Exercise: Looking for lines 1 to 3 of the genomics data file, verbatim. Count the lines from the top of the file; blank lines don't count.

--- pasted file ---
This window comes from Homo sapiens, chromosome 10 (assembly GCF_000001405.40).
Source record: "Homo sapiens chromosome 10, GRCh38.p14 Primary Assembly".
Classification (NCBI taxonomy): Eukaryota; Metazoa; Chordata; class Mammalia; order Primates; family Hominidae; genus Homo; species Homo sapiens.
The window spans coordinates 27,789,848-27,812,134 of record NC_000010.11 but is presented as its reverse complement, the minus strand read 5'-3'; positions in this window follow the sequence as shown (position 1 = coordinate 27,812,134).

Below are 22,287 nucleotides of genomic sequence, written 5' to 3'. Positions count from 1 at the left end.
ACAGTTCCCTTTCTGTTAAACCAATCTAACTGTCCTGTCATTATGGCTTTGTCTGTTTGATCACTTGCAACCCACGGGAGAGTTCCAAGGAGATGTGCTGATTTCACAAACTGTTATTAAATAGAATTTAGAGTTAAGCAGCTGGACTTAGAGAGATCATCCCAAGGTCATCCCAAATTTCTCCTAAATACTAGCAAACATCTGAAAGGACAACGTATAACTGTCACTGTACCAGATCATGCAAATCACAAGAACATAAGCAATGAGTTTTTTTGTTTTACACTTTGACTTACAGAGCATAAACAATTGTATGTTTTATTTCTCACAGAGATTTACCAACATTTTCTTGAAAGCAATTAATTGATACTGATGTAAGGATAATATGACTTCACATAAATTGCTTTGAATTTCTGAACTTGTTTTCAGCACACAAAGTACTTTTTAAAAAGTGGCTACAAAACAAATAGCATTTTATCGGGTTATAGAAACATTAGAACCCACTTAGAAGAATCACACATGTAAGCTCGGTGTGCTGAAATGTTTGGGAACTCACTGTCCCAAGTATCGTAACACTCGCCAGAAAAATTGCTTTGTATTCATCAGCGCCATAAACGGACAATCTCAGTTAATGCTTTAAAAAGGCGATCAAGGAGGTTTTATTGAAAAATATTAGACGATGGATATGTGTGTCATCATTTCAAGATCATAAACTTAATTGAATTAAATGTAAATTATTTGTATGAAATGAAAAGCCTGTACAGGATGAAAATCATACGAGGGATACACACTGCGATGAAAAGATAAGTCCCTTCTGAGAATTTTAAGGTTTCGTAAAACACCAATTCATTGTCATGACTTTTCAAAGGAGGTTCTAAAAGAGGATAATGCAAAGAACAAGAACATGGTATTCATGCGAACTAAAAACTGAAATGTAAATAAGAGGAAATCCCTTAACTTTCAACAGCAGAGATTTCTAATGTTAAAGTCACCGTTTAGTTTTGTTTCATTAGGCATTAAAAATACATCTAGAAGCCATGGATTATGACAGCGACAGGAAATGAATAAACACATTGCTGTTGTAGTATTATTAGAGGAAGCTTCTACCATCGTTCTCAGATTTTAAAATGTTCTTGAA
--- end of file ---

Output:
This window comes from Homo sapiens, chromosome 10 (assembly GCF_000001405.40).
Source record: "Homo sapiens chromosome 10, GRCh38.p14 Primary Assembly".
Classification (NCBI taxonomy): Eukaryota; Metazoa; Chordata; class Mammalia; order Primates; family Hominidae; genus Homo; species Homo sapiens.